Here are a couple of my takeaways from these plant visits...

One thing that surprised me was all the inventory that National Grid had to manage.  When I originally thought of the company, I pictured routing electricity and telling it where to go, but you forget all of the equipment that is used in doing that.  Lots of transformers, meters to read what power is used and lots and lots of cable to fix/splice/form.  One of the facilities we went to with them was a training center where we were reminded of the fact that not only do they have meters at the buildings of their customers, but these meters are of many different ages, manufactures and types, and they still need to service each one.

At New Balance it was cool to see a product made so completely in one place.  We saw everything from the bolts of fabric stage to fusing the shoe to the sole in a final assembly operation.  All of the machines were closer together than I expected.  Some were automated, but many were the equivalent still of a person and a robust sewing machine.  New Balance has existed now for over 100 years, but the current owners took over in the 1970s.  The employees seemed very happy with the owners and I have to say that their factory, set up in a carefully renovated mill building from 1909 was very nice.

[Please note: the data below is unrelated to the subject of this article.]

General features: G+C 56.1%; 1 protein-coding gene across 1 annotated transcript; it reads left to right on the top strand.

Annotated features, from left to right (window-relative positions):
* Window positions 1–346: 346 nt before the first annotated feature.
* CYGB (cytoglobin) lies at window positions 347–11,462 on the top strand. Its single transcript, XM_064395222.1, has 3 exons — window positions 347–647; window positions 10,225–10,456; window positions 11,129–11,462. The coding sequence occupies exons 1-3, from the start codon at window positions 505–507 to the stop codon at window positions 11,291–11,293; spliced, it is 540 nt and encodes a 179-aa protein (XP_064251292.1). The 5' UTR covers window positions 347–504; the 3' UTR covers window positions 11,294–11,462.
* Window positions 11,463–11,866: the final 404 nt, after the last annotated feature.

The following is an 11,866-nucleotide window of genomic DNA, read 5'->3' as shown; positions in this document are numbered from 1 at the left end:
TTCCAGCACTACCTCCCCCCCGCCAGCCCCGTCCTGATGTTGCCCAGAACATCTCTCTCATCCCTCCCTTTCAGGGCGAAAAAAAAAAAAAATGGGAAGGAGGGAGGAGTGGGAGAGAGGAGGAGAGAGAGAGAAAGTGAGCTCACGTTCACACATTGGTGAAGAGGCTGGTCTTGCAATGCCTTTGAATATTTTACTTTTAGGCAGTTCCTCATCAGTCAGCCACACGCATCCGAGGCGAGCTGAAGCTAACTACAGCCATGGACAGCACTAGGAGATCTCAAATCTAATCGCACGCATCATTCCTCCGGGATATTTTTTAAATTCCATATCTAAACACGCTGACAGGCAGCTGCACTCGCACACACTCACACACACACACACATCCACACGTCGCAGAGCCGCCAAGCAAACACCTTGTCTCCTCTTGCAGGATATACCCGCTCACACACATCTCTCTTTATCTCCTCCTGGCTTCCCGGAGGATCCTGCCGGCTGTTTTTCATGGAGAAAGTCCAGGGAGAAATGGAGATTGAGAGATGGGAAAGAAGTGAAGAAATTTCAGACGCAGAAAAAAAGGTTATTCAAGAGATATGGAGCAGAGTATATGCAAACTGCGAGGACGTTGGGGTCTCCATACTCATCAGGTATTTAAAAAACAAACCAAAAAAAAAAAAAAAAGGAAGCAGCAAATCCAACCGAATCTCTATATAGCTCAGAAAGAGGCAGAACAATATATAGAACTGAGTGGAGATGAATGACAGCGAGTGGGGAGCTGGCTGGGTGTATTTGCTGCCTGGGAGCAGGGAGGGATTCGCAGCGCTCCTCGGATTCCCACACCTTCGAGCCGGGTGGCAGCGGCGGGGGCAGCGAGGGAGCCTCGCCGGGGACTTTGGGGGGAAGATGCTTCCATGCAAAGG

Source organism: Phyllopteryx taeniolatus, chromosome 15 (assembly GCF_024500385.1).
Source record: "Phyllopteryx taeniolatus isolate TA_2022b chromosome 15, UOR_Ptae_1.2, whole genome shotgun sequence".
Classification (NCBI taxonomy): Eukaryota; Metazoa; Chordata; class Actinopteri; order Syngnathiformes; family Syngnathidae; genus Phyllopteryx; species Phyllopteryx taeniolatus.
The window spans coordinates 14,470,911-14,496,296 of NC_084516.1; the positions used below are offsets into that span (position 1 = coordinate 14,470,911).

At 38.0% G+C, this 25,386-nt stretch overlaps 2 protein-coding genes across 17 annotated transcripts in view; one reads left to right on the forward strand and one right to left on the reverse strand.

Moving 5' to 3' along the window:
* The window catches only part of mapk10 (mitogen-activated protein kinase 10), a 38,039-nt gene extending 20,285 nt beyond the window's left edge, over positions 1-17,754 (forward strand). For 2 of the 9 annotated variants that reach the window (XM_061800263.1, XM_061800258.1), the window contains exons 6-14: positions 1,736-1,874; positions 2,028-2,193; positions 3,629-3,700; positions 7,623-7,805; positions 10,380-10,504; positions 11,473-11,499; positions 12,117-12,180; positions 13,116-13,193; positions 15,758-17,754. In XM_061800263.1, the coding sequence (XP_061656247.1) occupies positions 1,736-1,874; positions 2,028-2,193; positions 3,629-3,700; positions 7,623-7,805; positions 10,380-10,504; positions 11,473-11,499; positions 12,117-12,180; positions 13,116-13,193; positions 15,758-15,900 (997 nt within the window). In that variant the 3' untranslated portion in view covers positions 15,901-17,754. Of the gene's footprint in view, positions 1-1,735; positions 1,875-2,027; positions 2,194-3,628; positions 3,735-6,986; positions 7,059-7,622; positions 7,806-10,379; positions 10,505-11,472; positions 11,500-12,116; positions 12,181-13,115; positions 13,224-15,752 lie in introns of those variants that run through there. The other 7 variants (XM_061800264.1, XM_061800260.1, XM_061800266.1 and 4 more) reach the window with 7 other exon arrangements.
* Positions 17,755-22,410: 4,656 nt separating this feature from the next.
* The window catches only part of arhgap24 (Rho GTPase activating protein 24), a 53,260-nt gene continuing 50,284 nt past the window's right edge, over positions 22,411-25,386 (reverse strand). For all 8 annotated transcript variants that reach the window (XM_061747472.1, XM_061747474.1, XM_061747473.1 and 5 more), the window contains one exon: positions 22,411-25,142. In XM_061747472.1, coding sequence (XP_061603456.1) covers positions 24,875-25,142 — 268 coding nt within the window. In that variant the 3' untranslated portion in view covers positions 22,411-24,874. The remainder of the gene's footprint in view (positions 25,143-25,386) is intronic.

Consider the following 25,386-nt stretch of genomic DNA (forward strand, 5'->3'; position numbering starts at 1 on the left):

Ok, the architect is talking here...they kept the original hardwood floors and left much of the exterior brick wall exposed on the inside.  Also, old mill buildings have HUGE windows so there was plenty of natural light. I enjoyed the building in addition to the tour and presentation they gave us.

Raytheon...the main thing I can say was that the scale of everything surpassed what I had imagined - building size, product size, testing area, number of employees, price tags - it was all larger than life to me.  It was also interesting to learn a little about how they had implemented lean processes and systems for products that are made in relatively small batches.  I worked for a completely different industry, but we also had issues of low demand and small batch sizes.

Now...back to work!  I did finally order a camera, so once I have that in hand and things get less busy, I'll be sure to get back to posting more frequently complete with pictures.  Thanks for reading!